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Making All the Right Moves
Ray Kennedy
January 12, 1976
Walter Browne is briefly motionless, not the normal state for this go-go grandmaster who feels he can beat anybody at anything—and the Russians at chess
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January 12, 1976

Making All The Right Moves

Walter Browne is briefly motionless, not the normal state for this go-go grandmaster who feels he can beat anybody at anything—and the Russians at chess

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It may not take long. The one salutary effect of the 1972 Bobby boomlet was that membership in the U.S. Chess Federation doubled to 58,000 (compared to 3,500,000 registered players in the U.S.S.R.). And while the ranks have since diminished to 50,000, which Edmondson attributes mainly to "the great disappointment in Fischer's refusal to play," there remains the nucleus of a new generation of exceptionally talented young players. After being shut out for nearly a decade, the U.S. has produced nine players in the past two years who have earned the title of international master. Unable to raise the minimum $50,000 it would take to help train future champions, Edmondson has introduced a Futurity Program to allow the very best of the young whips to gain more experience at home and abroad. Recent results have Edmondson beaming about the U.S. future on the international circuit. In short, he says, "We're loaded."

That was nowhere more apparent than at this year's U.S. championship in Oberlin, Ohio. In addition to Browne, there were five other players in their 20s who not only rated an invitation but registered a seismic shock. They were:

Ken Rogoff, 22, of Rochester, N.Y., a three-time U.S. Junior Champion, who arrived fresh from graduation exercises at Yale confessing, "I've not played a serious game of chess in nearly a year." It did not show. The tournament's youngest entry, he scored its biggest surprise by finishing second to Browne and winning the U.S.'s last available bid to the FIDE Interzonals.

James Tarjan, 23, of Sherman Oaks, Calif., who was inoculated with chess as a child by his Hungarian refugee father, and quit Berkeley in his junior year because "I couldn't shake the game's magical attraction." Rated a strong candidate to become the ninth active grandmaster in the country, he allows that "With a tenth of the energy I could make 10 times the money doing something else." So why doesn't he? "Well, I'm crazy."

John Grefe, 28, of Hoboken, N.J., who prepared for a game by sitting at the board with his shoes off, back straight and eyes staring into the beyond. He is "into meditation and applying the law of Karma to chess" in an attempt to achieve "a visualization of the pieces moving in the mind's eye." Something works. In 1973 he materialized out of nowhere to become co-champion of the U.S.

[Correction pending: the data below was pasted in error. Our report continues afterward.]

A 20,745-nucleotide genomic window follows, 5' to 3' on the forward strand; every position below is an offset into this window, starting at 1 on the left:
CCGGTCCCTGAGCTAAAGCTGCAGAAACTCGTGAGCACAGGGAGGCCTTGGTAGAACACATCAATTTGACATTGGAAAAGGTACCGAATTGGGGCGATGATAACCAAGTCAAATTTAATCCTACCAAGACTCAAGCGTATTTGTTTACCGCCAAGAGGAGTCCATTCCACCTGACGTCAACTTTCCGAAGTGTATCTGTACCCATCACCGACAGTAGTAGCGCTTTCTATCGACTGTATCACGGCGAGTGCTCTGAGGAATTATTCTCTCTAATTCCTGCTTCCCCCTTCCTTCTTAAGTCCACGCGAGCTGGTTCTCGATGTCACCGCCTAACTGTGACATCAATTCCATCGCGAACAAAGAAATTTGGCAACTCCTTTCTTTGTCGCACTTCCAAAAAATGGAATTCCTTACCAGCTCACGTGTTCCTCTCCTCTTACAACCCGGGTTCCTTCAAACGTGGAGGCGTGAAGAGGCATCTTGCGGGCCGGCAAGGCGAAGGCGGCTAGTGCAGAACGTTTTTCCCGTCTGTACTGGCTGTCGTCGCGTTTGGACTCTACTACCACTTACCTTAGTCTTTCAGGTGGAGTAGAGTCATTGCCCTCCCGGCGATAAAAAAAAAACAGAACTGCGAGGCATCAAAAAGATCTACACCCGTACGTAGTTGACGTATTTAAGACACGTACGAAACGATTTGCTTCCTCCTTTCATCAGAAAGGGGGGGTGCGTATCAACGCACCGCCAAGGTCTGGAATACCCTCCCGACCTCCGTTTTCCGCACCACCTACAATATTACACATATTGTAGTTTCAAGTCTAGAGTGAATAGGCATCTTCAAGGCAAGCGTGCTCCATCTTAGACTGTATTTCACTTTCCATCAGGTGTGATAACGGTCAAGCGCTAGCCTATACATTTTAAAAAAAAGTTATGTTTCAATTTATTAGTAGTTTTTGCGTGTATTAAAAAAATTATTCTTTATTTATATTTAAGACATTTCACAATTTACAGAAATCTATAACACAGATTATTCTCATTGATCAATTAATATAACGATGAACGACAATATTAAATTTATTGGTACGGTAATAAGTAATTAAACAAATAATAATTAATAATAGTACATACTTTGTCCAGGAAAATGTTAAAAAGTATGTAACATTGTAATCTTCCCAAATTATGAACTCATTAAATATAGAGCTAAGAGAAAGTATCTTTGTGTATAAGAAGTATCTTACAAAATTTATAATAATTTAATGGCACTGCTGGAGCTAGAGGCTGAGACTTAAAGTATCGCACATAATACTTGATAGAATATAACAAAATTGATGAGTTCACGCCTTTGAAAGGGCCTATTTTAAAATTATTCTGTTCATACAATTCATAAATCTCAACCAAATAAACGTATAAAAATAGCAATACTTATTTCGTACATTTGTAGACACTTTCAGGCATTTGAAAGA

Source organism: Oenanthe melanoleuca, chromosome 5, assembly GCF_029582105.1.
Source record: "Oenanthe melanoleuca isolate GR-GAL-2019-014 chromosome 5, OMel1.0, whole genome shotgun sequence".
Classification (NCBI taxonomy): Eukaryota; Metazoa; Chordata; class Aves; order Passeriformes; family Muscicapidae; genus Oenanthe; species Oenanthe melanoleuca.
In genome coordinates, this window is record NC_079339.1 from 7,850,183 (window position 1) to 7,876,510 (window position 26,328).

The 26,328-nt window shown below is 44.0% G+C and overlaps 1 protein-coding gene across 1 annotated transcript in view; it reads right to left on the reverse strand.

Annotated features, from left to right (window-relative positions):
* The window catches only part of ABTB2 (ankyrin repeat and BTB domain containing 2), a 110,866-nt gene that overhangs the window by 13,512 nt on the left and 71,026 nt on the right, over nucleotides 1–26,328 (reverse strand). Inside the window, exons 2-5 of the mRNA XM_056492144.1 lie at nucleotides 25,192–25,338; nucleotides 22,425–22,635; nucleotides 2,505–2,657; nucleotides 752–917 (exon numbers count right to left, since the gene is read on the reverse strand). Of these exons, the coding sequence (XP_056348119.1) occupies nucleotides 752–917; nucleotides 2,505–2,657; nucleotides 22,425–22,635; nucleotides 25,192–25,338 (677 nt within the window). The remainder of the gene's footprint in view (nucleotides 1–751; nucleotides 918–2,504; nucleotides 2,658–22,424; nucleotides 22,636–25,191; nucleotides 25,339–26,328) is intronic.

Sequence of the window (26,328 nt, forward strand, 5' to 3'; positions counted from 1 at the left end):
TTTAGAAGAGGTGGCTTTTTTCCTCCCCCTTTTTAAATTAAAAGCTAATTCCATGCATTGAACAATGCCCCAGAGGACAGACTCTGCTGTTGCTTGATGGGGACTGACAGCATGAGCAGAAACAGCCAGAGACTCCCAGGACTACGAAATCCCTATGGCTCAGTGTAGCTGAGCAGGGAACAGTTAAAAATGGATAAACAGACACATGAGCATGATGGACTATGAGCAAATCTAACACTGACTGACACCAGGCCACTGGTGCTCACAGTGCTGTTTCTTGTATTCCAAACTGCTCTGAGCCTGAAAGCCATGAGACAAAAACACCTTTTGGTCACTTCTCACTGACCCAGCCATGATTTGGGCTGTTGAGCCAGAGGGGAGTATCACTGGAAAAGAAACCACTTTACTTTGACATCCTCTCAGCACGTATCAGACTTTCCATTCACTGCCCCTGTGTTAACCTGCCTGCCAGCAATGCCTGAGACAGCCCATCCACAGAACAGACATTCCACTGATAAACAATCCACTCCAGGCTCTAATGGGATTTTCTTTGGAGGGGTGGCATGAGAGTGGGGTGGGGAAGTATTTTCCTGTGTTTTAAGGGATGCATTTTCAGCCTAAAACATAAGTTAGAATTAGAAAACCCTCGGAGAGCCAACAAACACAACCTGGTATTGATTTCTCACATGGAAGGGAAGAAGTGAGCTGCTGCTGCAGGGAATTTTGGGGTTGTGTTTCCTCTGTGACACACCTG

Kim Commons, 23, of Lancaster, Calif., who looks more like a UCLA forward than a UCLA grad who teaches physics on the side. He gave up pool hustling because "I'm very solicitous of my thumbs." But now he wonders about the rigors of chess, especially since one of his fellow chess gypsies' teeth fell out from malnutrition. Married to one of the nation's 2,000 registered female chess players, he says, "Eventually I'll probably get a real job. I need roots."

John Peters, 24, of North Scituate, Mass., who has won the New England Open but has never had the funds to venture much beyond Boston for competition. A doctor's son, he is sticking with chess because he thinks "there might be a future." The two veteran grandmasters he knocked off in Oberlin can only agree.

In Russi a chess heroes are involved in teaching, but here, says Edmondson, "Our grandmasters are not disposed to help a promising young player because they feel he'll steal the bread out of their mouths." Rogoff agrees, sardonically noting, "They like to teach you, all right, but only by beating you." The result, says Commons, was that the 1975 U.S. championship was "a case of the young Christians going against the old lions."

Rarely, in fact, have the generational battle lines been so sharply drawn: led by Browne, the six martyrs (average age: 24) were, in effect, a team pitted against a like number of lions (average age: 45), a veritable pride of grandmasters who have been the kings of the U.S. chess jungle—always excepting Fischer—for more than a decade.

In a game in which players lose more than 15 pounds or even faint dead away in tournaments, endurance is crucial. Says Rogoff, "Chess may start out as an art, but after nearly a month of hard playing in a tournament it becomes an athletic event."

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